As part of our testing, we applied for loans with each of the lenders. Prosper denied us, but explained to us in transparent terms the reason our tester had been declined. That gave us some insight into whether it was a problem we could fix, either by building up our credit history, or finding a co-signer, rather than leaving us wondering what happened. In our tester’s case, the reason given was having “too few open trades,” meaning she may not have had enough open credit cards to qualify.

    Lenient debt-to-income ratio

    Prosper is more lenient about debt-to-income (DTI) ratios than our other top picks. Most companies cap DTI around 30%, but Prosper will consider borrowers as long as your DTI ratio is lower than 50%. If you have decent credit but are running a little high on debt, we recommend looking into Prosper’s loans.

    Points to consider

    Inflexible payment schedule

    Prosper is a little less flexible than some of our other top picks in this area. Unlike its most similar competitor, Lending Club, Prosper sets the due date for your monthly bill, and you’re not able to change it without consulting Prosper. If you miss a payment, you’ll be charged a late fee of either 5% of the unpaid installment or $15, whichever is greater.

    Higher income and FICO score

    There is no minimum income amount required, however, the average annual income for borrowers was a little more than $98,000, based on data collected between March and August, 2018. The company’s minimum credit score is also 640, but the average for users is around 710 — which is something to consider before applying, especially if you’re near the company’s minimum credit score requirement.

    Best for Average Credit
    Best Egg

    Lending Club

    Pros

    Decent APR range
    Quick turnaround
    Great educational resources

    Cons

    Fair loan range

    Why we chose it

    Easy pre-approval process

    We found Lending Club’s pre-approval process to be just as painless as Prosper’s. You’ll just need to provide your birthday, address, and annual income, without having to figure out more complex information like taxable income.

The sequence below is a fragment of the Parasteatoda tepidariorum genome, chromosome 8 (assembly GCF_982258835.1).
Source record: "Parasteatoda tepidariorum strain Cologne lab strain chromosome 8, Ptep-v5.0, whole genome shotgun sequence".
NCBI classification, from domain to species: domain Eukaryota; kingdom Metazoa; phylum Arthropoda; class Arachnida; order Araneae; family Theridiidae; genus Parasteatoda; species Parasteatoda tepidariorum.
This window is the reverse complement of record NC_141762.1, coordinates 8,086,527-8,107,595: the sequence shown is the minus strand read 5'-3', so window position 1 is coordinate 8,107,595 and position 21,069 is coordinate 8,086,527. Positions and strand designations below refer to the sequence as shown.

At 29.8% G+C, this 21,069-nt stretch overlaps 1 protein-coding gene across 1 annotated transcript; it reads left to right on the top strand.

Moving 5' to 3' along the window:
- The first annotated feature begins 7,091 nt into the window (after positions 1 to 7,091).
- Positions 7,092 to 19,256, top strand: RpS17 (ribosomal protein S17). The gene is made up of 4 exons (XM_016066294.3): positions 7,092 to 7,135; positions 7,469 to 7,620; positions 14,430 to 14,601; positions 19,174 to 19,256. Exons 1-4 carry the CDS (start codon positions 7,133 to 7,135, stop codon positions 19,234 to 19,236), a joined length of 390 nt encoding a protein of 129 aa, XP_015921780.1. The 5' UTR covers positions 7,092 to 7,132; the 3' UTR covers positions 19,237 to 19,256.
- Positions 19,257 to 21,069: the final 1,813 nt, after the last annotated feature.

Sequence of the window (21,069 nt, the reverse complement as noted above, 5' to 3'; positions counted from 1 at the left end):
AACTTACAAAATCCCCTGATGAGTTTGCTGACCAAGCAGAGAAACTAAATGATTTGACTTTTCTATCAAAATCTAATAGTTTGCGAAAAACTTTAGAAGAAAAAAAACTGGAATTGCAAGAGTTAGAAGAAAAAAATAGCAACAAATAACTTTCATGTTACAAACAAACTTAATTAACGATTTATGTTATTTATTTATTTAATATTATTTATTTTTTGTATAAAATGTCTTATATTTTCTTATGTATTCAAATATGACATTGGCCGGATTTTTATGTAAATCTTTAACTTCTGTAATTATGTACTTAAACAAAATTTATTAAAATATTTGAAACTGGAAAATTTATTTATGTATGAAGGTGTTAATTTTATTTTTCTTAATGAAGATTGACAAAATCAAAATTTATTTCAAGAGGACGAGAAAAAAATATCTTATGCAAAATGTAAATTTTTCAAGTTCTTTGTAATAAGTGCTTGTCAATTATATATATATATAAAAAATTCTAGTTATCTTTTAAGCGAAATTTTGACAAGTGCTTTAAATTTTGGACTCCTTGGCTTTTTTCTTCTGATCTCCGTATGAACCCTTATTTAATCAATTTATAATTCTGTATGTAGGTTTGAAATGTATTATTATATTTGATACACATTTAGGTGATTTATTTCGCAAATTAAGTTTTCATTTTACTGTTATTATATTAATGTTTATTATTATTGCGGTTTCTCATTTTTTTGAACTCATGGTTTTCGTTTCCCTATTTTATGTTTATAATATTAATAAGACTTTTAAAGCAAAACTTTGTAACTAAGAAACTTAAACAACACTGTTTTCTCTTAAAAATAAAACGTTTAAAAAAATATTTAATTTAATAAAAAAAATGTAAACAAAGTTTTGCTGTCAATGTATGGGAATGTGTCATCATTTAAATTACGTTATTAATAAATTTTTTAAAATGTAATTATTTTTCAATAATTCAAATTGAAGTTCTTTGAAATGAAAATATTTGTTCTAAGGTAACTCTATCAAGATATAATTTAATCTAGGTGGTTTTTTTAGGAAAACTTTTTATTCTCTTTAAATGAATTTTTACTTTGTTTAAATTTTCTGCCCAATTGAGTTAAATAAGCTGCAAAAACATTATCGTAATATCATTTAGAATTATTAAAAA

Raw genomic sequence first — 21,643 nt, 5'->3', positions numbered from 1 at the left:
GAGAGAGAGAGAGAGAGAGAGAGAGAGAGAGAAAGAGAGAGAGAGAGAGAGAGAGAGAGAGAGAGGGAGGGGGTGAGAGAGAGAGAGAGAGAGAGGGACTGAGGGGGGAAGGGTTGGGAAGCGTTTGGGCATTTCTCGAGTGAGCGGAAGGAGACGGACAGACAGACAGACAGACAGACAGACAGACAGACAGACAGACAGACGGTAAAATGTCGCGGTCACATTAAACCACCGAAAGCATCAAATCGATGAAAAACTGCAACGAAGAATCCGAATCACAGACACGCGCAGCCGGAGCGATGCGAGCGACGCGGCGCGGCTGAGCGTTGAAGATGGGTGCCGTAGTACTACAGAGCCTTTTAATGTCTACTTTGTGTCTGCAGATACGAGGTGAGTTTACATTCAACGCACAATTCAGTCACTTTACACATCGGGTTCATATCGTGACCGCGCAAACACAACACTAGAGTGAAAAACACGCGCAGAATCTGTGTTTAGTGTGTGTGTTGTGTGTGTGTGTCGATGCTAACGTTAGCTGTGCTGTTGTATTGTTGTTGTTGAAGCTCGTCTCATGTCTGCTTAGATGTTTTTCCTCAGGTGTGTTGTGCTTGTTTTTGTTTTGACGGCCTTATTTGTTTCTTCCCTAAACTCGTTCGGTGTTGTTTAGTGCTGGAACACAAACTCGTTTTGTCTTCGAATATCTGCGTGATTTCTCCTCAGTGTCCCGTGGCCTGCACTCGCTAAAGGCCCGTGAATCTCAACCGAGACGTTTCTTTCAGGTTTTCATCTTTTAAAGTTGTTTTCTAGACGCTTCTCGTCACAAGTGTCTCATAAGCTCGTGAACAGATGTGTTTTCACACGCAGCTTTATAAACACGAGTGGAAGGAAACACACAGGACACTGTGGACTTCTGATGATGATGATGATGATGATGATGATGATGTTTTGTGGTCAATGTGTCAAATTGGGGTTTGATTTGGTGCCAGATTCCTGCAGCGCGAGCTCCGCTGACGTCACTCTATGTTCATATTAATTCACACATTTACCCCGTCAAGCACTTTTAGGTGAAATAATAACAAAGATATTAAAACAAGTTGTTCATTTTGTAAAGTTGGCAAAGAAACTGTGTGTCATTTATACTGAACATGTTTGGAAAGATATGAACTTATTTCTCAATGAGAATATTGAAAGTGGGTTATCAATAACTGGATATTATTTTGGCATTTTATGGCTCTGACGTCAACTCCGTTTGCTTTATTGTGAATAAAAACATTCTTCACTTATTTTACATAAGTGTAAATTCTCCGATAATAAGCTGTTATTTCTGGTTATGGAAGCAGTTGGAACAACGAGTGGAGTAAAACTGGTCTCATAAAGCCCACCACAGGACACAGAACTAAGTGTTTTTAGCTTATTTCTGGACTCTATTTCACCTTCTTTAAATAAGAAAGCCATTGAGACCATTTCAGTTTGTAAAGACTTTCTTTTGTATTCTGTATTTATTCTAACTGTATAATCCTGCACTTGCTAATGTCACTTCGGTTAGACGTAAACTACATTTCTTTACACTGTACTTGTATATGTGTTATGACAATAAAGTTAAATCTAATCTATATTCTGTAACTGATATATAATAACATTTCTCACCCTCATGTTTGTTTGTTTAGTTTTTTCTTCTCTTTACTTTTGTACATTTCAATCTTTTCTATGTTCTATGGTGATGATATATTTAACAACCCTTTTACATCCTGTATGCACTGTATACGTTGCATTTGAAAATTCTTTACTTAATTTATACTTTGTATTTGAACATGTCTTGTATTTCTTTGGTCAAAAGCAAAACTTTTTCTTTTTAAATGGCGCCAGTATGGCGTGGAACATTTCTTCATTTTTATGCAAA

It’s worth mentioning that Lending Club may have stricter borrower requirements than some of our other top picks for average credit, as the average Lending Club borrower holds a FICO score of around 700 and a debt-to-income (DTI) ratio of about 12%. The maximum DTI is 30%, so if you’re carrying more than this, you’ll want to consider another lender.

    Fair minimum APR

    At only 6.95%, Lending Club doesn’t have the lowest minimum APR we saw but we have seen higher minimums from Avant and Upgrade. However, that doesn’t mean you’ll necessarily pay that rate — you’ll need a high credit score to qualify for the minimum APR — but we appreciated that rates started lower than most. LendingClub has a maximum APR of 35.89%, which is slightly lower than Prosper, but still at the higher end of our top picks.

    Flexible loan amounts

    Lending Club offers loans up to $40,000, which is fairly average for our top picks. (Both Marcus and Prosper go up to $40,000). While this isn’t as high as some other lenders — SoFi goes up to $100,000, and Upgrade goes to $50,000 — we still thought it was a great option for those with average credit scores looking for bigger loans. LendingClub also holds one of the lowest minimums of any of our top picks at $1,000 (along with Marcus and its $1,000 minimum), meaning you don’t have to take on more debt than you really need.

    Points to consider

    2016 Controversy